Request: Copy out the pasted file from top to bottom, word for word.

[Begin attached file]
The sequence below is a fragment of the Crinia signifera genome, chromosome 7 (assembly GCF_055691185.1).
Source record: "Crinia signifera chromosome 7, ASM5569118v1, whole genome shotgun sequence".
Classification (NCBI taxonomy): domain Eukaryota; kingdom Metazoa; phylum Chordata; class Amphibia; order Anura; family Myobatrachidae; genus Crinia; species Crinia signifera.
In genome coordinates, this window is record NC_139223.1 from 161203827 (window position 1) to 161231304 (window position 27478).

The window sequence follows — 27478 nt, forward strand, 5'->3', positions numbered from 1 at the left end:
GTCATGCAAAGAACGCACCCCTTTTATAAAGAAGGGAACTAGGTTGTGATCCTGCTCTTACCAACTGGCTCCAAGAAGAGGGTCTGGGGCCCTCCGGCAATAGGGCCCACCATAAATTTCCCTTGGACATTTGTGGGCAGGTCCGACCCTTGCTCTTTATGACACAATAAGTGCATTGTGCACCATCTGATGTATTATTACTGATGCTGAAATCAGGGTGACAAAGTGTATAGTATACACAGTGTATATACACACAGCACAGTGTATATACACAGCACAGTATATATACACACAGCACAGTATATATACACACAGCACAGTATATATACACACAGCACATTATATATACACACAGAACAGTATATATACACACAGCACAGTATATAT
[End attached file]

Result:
The sequence below is a fragment of the Crinia signifera genome, chromosome 7 (assembly GCF_055691185.1).
Source record: "Crinia signifera chromosome 7, ASM5569118v1, whole genome shotgun sequence".
Classification (NCBI taxonomy): domain Eukaryota; kingdom Metazoa; phylum Chordata; class Amphibia; order Anura; family Myobatrachidae; genus Crinia; species Crinia signifera.
In genome coordinates, this window is record NC_139223.1 from 161203827 (window position 1) to 161231304 (window position 27478).

The window sequence follows — 27478 nt, forward strand, 5'->3', positions numbered from 1 at the left end:
GTCATGCAAAGAACGCACCCCTTTTATAAAGAAGGGAACTAGGTTGTGATCCTGCTCTTACCAACTGGCTCCAAGAAGAGGGTCTGGGGCCCTCCGGCAATAGGGCCCACCATAAATTTCCCTTGGACATTTGTGGGCAGGTCCGACCCTTGCTCTTTATGACACAATAAGTGCATTGTGCACCATCTGATGTATTATTACTGATGCTGAAATCAGGGTGACAAAGTGTATAGTATACACAGTGTATATACACACAGCACAGTGTATATACACAGCACAGTATATATACACACAGCACAGTATATATACACACAGCACAGTATATATACACACAGCACATTATATATACACACAGAACAGTATATATACACACAGCACAGTATATAT